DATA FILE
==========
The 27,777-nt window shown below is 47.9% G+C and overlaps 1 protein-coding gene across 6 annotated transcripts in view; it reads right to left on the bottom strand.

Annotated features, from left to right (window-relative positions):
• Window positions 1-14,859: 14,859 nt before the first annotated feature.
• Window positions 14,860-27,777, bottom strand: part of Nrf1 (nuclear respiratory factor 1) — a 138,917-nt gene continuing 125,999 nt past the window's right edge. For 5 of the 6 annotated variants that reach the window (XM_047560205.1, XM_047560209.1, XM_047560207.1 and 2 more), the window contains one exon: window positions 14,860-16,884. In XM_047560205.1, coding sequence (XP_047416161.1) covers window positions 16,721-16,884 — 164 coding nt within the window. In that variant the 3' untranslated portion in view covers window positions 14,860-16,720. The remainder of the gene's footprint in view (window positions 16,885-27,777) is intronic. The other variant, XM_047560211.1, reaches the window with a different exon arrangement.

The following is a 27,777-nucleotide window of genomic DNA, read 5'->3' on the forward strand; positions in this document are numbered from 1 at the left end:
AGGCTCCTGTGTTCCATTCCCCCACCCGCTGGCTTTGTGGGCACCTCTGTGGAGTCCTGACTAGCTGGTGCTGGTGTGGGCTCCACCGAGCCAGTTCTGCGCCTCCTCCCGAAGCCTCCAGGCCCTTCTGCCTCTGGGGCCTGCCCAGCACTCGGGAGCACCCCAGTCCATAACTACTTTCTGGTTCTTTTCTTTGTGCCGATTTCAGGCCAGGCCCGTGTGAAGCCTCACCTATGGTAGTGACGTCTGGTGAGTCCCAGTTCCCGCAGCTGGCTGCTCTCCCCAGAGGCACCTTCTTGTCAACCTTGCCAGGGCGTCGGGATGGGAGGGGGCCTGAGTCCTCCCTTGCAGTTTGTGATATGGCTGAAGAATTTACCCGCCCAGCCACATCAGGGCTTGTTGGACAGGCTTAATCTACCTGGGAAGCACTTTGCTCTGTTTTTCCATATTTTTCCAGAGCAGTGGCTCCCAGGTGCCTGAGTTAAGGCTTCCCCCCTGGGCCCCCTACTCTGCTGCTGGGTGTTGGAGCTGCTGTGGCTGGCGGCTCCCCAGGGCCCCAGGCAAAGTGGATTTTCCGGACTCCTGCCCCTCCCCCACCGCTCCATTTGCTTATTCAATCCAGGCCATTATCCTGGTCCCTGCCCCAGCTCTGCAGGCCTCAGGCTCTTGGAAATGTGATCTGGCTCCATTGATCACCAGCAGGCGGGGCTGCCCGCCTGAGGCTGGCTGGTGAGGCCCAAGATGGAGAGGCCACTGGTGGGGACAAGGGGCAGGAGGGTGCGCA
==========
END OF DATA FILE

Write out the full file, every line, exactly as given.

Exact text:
The 27,777-nt window shown below is 47.9% G+C and overlaps 1 protein-coding gene across 6 annotated transcripts in view; it reads right to left on the bottom strand.

Annotated features, from left to right (window-relative positions):
• Window positions 1-14,859: 14,859 nt before the first annotated feature.
• Window positions 14,860-27,777, bottom strand: part of Nrf1 (nuclear respiratory factor 1) — a 138,917-nt gene continuing 125,999 nt past the window's right edge. For 5 of the 6 annotated variants that reach the window (XM_047560205.1, XM_047560209.1, XM_047560207.1 and 2 more), the window contains one exon: window positions 14,860-16,884. In XM_047560205.1, coding sequence (XP_047416161.1) covers window positions 16,721-16,884 — 164 coding nt within the window. In that variant the 3' untranslated portion in view covers window positions 14,860-16,720. The remainder of the gene's footprint in view (window positions 16,885-27,777) is intronic. The other variant, XM_047560211.1, reaches the window with a different exon arrangement.

The following is a 27,777-nucleotide window of genomic DNA, read 5'->3' on the forward strand; positions in this document are numbered from 1 at the left end:
AGGCTCCTGTGTTCCATTCCCCCACCCGCTGGCTTTGTGGGCACCTCTGTGGAGTCCTGACTAGCTGGTGCTGGTGTGGGCTCCACCGAGCCAGTTCTGCGCCTCCTCCCGAAGCCTCCAGGCCCTTCTGCCTCTGGGGCCTGCCCAGCACTCGGGAGCACCCCAGTCCATAACTACTTTCTGGTTCTTTTCTTTGTGCCGATTTCAGGCCAGGCCCGTGTGAAGCCTCACCTATGGTAGTGACGTCTGGTGAGTCCCAGTTCCCGCAGCTGGCTGCTCTCCCCAGAGGCACCTTCTTGTCAACCTTGCCAGGGCGTCGGGATGGGAGGGGGCCTGAGTCCTCCCTTGCAGTTTGTGATATGGCTGAAGAATTTACCCGCCCAGCCACATCAGGGCTTGTTGGACAGGCTTAATCTACCTGGGAAGCACTTTGCTCTGTTTTTCCATATTTTTCCAGAGCAGTGGCTCCCAGGTGCCTGAGTTAAGGCTTCCCCCCTGGGCCCCCTACTCTGCTGCTGGGTGTTGGAGCTGCTGTGGCTGGCGGCTCCCCAGGGCCCCAGGCAAAGTGGATTTTCCGGACTCCTGCCCCTCCCCCACCGCTCCATTTGCTTATTCAATCCAGGCCATTATCCTGGTCCCTGCCCCAGCTCTGCAGGCCTCAGGCTCTTGGAAATGTGATCTGGCTCCATTGATCACCAGCAGGCGGGGCTGCCCGCCTGAGGCTGGCTGGTGAGGCCCAAGATGGAGAGGCCACTGGTGGGGACAAGGGGCAGGAGGGTGCGCA